Maximizing Your Personal Tax Allowance & Decreasing Taxes

Simple changes on your W9 are sure to maximize your personal tax allowance and keep money in the bank, rather than letting it earn interest in Uncle Sam's pocket. Taking the proper withholdings will ensure that you bring home the most in your paycheck and that you are not writing a large check to the government come April 15th. A little simple tax planning can keep you from getting a large refund. Sure, a refund is never a bad thing. However, if you have that money every month, YOU can earn interest on it! 

There are a few steps that you will need to follow to make sure that you are calculating these often cryptic numbers accurately.

You’ll need:

  • A new Form W-4 from your employer
  • Access to a tax withholding calculator – these can be found at the IRS website.  
  • A copy of your Form 1040, Form 1040A, or the Form 1040EZ from the previous year.

STEP 1:

Locate the withholding calculator on the IRS website and answer the questions provided, including information from your previous year’s tax return. You may find that you should claim fewer (or more) exemptions on your W-4 to benefit from either having your earnings now, or in some cases, having less in your paycheck, however getting off scot-free during tax season. 

STEP 2:

Complete the new W-4 with a deduction for yourself, one for your spouse, and one for each of your children. Be sure to update the exemptions on your W-4 each time there is a change in the number of people in your family. You can complete the same process to reduce the number of withholdings that you are taking in order to save yourself from owing when you file.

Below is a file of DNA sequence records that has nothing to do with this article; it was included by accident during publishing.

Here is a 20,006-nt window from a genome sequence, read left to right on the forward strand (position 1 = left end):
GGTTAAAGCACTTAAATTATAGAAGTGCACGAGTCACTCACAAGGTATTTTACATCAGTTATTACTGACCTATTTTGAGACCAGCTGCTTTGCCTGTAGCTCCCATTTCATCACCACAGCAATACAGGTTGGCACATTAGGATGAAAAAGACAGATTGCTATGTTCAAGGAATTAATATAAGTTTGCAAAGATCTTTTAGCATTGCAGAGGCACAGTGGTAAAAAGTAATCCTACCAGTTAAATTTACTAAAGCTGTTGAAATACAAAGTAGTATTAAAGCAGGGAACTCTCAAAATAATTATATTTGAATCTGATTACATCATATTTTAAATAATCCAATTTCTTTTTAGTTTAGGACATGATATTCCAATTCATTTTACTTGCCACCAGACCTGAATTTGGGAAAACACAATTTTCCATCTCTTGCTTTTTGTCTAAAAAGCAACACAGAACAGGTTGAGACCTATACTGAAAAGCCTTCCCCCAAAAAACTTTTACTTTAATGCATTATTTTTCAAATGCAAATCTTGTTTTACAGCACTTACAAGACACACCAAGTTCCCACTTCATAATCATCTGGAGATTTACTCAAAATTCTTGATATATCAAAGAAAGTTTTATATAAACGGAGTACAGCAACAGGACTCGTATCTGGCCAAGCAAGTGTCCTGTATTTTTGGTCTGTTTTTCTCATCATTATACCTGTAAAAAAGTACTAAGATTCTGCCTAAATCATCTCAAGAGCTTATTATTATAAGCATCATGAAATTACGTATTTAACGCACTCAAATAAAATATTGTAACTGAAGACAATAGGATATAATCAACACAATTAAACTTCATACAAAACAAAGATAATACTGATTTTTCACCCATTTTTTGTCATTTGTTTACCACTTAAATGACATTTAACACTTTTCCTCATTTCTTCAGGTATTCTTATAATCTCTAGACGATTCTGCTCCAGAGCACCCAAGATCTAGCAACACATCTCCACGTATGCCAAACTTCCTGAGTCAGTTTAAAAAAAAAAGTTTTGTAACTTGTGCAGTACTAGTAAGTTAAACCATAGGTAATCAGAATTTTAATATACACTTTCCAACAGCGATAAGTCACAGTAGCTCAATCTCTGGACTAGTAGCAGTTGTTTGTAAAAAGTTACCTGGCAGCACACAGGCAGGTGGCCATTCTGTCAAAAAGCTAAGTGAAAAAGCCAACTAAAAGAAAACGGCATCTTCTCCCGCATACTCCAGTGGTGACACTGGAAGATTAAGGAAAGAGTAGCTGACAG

STEP 3:

Decrease your effective tax rate, now that you have maximized on your exemptions. Make the most of your return by taking the tax breaks that you deserve. Consider all charitable contributions that you have made during the year. Include donations as school supplies, purchases as fund-raisers, and monetary donations. Do not overlook work related expenses!  Purchases and bills related to work, such as a portion of your cell phone bill, travel expenses, and in some cases, a percentage of your mortgage, if you have a home office, can be written off. 

You may also be able to benefit from other tax benefits through your employer, such as participating in a pre-tax flexible spending plan for medical expenses or child care expenses.  Investigate the availability of a retirement plan, Roth, 403-B or other plan that reduces your taxable income, while benefiting you. 

 

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